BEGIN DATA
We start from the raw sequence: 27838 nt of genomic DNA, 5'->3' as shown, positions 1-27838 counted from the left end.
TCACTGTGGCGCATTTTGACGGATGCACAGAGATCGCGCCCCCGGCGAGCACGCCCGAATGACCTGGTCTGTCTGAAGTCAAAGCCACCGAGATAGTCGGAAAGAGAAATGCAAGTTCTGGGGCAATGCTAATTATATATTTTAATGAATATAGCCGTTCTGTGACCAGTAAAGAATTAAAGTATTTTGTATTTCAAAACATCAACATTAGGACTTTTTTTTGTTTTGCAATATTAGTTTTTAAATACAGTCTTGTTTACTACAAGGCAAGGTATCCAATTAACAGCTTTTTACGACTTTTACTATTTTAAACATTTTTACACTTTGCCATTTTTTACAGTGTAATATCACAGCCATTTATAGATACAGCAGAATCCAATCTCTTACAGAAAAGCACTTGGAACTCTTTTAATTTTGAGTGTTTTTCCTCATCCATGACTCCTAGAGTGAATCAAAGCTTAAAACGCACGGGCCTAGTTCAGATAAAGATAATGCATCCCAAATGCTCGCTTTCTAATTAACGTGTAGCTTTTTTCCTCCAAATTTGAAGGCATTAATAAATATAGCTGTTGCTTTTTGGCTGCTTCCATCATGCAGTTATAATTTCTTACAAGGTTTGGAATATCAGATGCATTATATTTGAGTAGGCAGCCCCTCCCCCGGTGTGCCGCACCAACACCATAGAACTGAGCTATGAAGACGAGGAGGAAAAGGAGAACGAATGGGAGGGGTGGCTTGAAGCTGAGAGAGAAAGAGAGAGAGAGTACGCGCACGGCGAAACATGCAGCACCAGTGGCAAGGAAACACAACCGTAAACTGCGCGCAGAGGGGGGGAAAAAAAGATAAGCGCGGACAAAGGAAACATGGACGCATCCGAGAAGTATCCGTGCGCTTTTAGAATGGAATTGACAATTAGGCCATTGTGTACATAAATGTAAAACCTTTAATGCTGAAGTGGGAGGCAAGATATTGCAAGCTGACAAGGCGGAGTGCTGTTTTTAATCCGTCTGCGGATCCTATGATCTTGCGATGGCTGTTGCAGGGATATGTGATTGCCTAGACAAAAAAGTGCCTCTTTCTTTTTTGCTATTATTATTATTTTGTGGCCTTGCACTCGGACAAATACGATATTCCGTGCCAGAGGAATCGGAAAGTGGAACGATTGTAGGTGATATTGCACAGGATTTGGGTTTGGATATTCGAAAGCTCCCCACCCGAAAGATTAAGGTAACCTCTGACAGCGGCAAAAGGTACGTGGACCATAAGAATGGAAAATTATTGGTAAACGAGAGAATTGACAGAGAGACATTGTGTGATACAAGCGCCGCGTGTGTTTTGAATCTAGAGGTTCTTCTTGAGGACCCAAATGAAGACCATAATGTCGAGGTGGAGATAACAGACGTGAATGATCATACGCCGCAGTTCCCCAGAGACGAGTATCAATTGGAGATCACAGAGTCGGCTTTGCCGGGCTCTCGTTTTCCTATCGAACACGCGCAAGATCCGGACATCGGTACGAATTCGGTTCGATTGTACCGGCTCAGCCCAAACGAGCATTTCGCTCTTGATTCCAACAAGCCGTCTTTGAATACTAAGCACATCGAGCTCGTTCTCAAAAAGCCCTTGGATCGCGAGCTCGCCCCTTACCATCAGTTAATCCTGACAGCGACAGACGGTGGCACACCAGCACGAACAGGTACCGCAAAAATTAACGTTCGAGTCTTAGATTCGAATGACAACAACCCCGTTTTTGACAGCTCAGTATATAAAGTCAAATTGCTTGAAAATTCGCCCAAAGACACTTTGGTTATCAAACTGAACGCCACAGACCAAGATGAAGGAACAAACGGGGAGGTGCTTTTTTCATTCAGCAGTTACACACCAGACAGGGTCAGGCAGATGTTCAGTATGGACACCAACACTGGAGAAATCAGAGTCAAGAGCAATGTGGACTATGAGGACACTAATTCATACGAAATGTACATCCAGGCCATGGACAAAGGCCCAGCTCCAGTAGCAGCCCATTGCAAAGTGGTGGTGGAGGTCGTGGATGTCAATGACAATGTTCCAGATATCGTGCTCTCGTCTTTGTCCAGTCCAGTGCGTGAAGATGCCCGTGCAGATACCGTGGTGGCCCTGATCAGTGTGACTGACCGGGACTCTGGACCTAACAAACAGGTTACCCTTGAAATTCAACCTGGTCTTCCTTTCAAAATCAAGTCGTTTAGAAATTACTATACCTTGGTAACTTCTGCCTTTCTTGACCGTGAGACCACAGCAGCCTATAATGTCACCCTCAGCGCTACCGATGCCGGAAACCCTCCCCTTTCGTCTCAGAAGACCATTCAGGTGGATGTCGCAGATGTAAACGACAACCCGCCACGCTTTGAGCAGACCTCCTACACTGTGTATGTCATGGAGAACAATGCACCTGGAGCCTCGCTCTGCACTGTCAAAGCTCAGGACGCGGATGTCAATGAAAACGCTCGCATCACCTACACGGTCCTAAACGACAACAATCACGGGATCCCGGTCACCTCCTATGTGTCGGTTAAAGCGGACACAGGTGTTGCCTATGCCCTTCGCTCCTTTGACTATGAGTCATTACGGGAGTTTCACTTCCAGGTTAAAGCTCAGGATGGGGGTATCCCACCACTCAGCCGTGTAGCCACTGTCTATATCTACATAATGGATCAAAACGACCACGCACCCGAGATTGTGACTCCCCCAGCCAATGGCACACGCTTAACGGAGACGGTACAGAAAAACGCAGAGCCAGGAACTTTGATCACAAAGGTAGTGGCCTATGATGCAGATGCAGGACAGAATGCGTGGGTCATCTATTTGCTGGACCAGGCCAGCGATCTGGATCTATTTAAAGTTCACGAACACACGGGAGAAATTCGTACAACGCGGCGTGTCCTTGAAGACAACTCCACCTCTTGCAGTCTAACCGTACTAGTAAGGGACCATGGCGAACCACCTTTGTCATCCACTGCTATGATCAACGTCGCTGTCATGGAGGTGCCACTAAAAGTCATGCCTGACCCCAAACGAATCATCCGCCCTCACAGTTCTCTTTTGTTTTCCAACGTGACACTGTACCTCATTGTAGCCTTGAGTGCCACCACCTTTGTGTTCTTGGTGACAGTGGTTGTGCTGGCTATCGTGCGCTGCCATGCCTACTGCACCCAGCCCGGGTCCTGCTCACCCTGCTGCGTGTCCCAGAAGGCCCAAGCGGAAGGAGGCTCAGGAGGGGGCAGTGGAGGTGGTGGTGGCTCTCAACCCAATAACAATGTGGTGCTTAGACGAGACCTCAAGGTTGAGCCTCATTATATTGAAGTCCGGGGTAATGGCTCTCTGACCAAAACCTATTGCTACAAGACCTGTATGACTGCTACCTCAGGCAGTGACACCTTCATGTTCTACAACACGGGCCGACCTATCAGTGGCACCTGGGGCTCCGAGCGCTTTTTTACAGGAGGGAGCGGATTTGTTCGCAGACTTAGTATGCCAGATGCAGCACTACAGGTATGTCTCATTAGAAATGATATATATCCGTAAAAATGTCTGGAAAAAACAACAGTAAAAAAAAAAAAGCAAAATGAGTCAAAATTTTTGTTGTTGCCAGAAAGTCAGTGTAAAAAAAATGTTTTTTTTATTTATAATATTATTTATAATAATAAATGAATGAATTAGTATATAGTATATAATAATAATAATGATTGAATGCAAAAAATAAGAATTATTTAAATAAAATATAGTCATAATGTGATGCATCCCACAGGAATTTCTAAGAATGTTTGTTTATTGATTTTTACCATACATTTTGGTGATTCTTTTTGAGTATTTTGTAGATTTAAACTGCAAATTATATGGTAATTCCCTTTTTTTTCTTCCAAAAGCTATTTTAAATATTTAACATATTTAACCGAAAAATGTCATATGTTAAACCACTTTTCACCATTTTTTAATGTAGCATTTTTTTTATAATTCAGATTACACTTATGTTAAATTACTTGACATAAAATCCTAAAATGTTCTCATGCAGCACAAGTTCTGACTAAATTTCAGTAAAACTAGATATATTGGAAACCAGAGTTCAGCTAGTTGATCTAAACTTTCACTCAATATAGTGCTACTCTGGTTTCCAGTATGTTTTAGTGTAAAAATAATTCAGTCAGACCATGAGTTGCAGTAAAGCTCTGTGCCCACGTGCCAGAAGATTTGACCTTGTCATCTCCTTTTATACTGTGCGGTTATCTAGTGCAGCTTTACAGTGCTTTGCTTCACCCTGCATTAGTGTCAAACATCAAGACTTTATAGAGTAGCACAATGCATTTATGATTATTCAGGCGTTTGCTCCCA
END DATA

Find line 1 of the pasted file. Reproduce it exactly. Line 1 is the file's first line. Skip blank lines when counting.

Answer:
We start from the raw sequence: 27838 nt of genomic DNA, 5'->3' as shown, positions 1-27838 counted from the left end.